Electronic Simon game for beginners, with a twist

Discussion in 'The Projects Forum' started by djh10, Feb 2, 2016.

  1. djh10

    Thread Starter New Member

    Oct 29, 2014
    Hi folks, I've a knowledge of electronics, but an absolute beginner in terms of arduino/raspberry pi/microcomputers.

    my question is; is there a place with a step by step guide or any advice here is most welcome.

    my circuit idea is to have a microcomputer (I've seen in other places its needed??), and circuit functions as one of these or both:

    1. X lights blink in a timescale, they light for a duration of time,you have to hit the light/switch before the light goes out, do this for a minute with a number of these, and the hits and fails are recorded on a screen/lcd.
    2. you have a duration of time, eg. minute to hit as many lights/switches as possible. the next light will light up when the previous one is hit. the final score after a minute is recorded on a lcd/screen.

    i guess the micro-controller could have both these functions and also upload the performance results to a computer. etc

    any advice, recommendations etc... all most welcome.

    Thanks very much
  2. blocco a spirale

    AAC Fanatic!

    Jun 18, 2008
    The first step is to solve the problem and, conveniently, this bit doesn't require any special hardware or a knowledge of electronics or computers but it does form the majority of the hard work.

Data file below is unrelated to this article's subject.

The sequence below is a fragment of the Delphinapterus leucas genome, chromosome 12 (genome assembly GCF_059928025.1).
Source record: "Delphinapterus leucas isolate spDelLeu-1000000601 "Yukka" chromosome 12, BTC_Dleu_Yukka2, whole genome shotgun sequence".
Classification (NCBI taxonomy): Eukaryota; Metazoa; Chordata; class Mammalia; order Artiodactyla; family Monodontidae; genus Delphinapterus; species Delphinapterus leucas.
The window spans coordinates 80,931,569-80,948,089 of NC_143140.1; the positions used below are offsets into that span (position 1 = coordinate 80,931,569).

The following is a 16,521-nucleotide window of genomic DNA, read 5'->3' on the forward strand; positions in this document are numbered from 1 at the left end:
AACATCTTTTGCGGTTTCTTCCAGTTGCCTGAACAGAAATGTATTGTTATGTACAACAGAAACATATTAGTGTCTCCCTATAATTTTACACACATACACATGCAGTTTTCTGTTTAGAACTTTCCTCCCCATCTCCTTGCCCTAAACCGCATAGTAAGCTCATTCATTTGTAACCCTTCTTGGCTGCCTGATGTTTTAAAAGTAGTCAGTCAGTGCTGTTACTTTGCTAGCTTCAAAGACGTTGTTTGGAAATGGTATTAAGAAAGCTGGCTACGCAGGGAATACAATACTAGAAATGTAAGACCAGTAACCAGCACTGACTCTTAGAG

This is where it helps if you become familiar with flow charts as these will force you to think like a computer and break everything down into a series of simple events and binary decisions. It is then relatively straightforward to convert a flow chart into the low-level language that you are likely to use to program a small micro-controller.

    Here's a rough example of what part of the solution for you second example might look like:
    Flow chart.png

    Of course, you will need to randomly select more than one button and, probably, reduce the time available to make a decision as the game progresses.

    You can create as many flow charts as you like, starting at a very high level and filling in the details as you solve the problems. Don't be afraid to write stuff down even though it may be wrong (it's just ink on paper at this stage); it takes many iterations to arrive at a final design.
    absf likes this.
  3. djh10

    Thread Starter New Member

    Oct 29, 2014
    I guess this is what I'm looking, see attachment.

    Apologies over the awful writing and if its unclear in anyway!! haha